I've gotten the impression, however, that working with stretch fabrics is a difficult task and am wondering where I would start in terms of learning how to work with it before I shell out for bamboo fabric.
Nope, nothing particularly difficult with knits or bamboo. If you're using a standard sewing machine, just use ballpoint needles and a narrow zigzag stitch (or if your machine's got it, the stretch stitch, though beware that those are a BITCH to rip out!). Don't stretch the fabric as you sew, or you'll get gross puckers! If you find that it's stretching of its own accord, you may want to invest in a walking foot for your machine, but it's by no means necessary. Test out your zigzag stitches on some scraps first, and stretch the scraps a bunch using varying stitch lengths and widths until the thread doesn't break when you stretch it.

And if you've been having THAT many problems with the fit of patterns, I'm going to go out on a limb here and say you're using bad patterns. There are good companies, and then there's Simplicity (oh snap!). Patterns are really good for showing you beginning techniques and the general construction order that most garments take, but after a while, you won't even need to look at the instructions at all, and when that day comes, you will discover the holy nirvana of patterns - Burda World of Fashion magazine. And Patrones (I've got my eye on a Prada dress from the last issue, omg), but those are like golddust.

Goldaline
Dec 20, 2006

my dear

RedFish posted:

Thickened dyes? Interesting, I must know more! Do you just gradually add water to powdered dyes until you have a fluid paste? How easily do they layer? Do they blend as you paint like a watercolour would? Do you use mordant as you go? Is there anyway to treat the fabric around it to keep the edges from bleeding? Do you think cutting out a design in waxed paper and then ironing it onto the garment beforehand might keep the dyes from bleeding?

Thanks for the paint tip; I'll have to try that next. When you say craft-grade acrylics, though, do you mean like a fine art acrylic or the kind you'd use to paint knicknacks?

And hells yes on the pattern suckage. The amount of tinkering, darting, pinning, and altering they take not to scream 'handemade clothing!' is retarded, and trying to fit it on yourself without a dressform shaped like you is impossible. I actually went into the bathroom at one point, for the mirror, to add some front darts and called my guy in to stand behind me and hold my boobs up out of the way so I didn't have to lean over to see what I was doing. Eurgh.

Noo, less water would just make ridiculously strong dye that would spread everywhere. https://www.prochemical.com makes a print paste and a thickener, either of which you use with a 4:1 water/urea solution to make a lovely snot-like goo that you mix with your watered-down dyes. Add some soda ash or baking soda to fix it. I haven't really used it for painting, mostly for screen printing and warp-painting, but it gives you lovely intense colors on cotton or silk. It won't work on polyester though, and you can only work with dark on light. I think they would blend somewhat, they blend together when you immersion dye. The more thickener you add the less it will bleed--which is how I can use it for screen printing things like below.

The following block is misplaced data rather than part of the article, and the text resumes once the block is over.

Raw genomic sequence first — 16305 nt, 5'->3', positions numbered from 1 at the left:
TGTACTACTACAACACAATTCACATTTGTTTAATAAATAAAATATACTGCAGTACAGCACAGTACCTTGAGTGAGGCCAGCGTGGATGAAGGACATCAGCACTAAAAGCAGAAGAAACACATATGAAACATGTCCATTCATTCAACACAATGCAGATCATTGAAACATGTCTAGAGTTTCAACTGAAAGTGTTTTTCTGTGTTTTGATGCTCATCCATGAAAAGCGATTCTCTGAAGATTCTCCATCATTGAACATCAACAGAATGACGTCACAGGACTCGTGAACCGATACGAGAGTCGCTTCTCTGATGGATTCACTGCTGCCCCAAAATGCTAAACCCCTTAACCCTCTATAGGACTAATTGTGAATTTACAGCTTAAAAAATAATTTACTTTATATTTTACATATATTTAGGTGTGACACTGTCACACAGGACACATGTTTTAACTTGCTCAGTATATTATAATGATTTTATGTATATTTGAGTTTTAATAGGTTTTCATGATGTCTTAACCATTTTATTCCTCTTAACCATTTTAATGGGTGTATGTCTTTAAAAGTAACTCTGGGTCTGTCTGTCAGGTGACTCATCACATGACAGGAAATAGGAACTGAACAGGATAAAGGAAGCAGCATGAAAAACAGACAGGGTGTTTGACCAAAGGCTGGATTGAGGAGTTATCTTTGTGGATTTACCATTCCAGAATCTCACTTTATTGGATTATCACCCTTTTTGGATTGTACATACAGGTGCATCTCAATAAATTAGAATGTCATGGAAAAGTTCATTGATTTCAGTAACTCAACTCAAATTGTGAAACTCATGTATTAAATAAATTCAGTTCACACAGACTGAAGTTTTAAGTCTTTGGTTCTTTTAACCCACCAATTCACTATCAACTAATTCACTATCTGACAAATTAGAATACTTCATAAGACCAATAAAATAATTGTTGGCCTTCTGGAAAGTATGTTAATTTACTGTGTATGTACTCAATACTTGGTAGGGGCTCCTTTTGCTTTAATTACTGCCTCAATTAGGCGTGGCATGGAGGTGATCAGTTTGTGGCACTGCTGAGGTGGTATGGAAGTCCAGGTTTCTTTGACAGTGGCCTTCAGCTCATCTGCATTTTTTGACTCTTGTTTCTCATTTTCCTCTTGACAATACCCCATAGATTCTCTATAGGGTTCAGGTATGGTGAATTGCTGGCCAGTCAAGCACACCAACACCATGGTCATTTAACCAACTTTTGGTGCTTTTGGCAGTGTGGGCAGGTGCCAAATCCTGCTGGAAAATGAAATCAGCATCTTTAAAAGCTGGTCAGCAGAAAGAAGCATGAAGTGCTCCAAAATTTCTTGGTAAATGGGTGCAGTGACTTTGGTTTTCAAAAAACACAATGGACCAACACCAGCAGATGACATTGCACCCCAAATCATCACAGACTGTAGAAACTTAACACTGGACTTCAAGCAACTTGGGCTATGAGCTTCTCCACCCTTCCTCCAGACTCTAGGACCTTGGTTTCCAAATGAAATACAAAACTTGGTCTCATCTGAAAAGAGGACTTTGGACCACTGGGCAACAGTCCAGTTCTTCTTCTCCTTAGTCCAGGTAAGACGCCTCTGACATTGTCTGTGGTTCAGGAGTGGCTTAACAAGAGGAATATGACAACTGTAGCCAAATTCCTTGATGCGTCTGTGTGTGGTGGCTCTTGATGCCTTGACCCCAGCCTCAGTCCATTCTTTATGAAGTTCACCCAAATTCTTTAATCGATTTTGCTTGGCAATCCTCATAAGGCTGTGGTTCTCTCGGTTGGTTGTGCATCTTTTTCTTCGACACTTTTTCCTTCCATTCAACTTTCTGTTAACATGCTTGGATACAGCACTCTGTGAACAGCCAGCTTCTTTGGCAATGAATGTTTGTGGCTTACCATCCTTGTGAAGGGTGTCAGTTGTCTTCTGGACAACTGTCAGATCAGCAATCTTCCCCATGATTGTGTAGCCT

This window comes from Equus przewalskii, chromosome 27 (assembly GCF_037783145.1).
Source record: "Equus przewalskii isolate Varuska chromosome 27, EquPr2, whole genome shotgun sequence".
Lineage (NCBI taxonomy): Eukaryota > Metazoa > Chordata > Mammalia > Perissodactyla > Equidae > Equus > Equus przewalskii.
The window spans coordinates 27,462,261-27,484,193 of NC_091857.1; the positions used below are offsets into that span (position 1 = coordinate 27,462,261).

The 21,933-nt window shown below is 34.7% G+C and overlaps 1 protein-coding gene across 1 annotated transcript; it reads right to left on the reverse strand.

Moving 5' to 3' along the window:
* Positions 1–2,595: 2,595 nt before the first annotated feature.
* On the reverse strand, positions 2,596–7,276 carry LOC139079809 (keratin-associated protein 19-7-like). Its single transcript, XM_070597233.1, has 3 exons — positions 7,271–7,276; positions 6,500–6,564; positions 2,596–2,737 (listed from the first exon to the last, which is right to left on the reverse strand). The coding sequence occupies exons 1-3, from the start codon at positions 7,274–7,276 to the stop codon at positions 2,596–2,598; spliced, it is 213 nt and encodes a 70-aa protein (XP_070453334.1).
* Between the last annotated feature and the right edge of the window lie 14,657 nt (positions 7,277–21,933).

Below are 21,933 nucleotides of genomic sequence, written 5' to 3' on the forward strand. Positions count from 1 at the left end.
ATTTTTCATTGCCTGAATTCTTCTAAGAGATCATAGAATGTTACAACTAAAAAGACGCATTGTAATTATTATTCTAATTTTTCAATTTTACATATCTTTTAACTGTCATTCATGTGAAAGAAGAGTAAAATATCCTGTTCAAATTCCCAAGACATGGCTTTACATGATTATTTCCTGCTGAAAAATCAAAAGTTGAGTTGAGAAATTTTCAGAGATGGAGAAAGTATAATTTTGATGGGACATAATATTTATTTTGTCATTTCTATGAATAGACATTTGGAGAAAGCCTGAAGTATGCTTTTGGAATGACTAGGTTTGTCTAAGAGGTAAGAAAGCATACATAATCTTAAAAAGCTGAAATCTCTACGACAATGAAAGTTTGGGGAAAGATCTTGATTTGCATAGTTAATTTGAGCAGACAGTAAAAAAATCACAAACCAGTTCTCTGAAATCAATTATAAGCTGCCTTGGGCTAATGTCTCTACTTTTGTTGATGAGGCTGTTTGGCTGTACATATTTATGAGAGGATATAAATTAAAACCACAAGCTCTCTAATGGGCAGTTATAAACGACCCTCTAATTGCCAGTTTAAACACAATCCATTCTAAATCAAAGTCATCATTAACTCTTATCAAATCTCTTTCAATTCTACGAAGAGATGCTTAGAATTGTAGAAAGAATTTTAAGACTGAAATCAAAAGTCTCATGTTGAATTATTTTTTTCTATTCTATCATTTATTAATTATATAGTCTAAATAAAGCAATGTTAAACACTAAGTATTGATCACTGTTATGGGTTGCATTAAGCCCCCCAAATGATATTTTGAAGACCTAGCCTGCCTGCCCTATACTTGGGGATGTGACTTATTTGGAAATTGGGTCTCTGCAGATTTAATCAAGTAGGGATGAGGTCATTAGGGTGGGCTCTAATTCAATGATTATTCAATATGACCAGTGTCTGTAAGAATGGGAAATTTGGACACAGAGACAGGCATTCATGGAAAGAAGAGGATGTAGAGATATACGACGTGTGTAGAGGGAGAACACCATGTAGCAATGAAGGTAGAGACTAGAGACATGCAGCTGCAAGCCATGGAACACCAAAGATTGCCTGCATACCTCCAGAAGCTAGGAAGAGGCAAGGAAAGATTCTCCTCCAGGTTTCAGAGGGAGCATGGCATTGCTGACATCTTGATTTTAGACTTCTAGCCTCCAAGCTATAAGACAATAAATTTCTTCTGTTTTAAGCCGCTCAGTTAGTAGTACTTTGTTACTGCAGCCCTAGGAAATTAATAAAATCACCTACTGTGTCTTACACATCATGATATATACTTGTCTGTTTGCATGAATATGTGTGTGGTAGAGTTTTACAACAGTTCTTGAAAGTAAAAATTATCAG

Or when doing a warp-painting (the "plaid" stripes going horizontally were painted before the warp went on the loom, and they fade as the go up)

Click here for the full 2048x1536 image.


And I'm staunchly anti-dart. Screw that noise. Thankfully I don't really make tailored garments, because I don't have the patience for that sort of thing.

seriouslywtf
Jul 10, 2003

Seriously. WTF?

I kind of like darts. :(

RichBomb
Nov 16, 2004
a strange and terrible saga

Met with a patternmaker today, more jeans soon :woop:

justasmile
Aug 22, 2006

Everybody's free to feel good...

boscokitty posted:

It sounds like the bobbin isn't completely in the right place, and it's not catching the top thread and pulling it down. Do you have a manual for it? I know that on the Singer website, if you have the model number (which is probably printed or engraved on the side), you can order a manual for $10-15 dollars. It might be something to consider.

I downloaded the manual when I got the machine, but no luck in fixing the problem. In attempting to fix it, I've noticed a few other things. Namely, the machine will go a couple stitches before the top thread will de-thread itself from the needle. The thread doesn't break, and everything keeps feeding fine. It's almost as if it slips out of the needle's eye (but the needle is completely intact, so it's not possible for it to slip out).

I'm very confused as to what is going wrong with this. It's an older machine (1930's), so I understand it may have some issues, but I was really hoping to fix this without having to pay a ton to take it in. Does anyone else have any suggestions? I've tried adjusting the tension with no luck. I just want to be able to sew!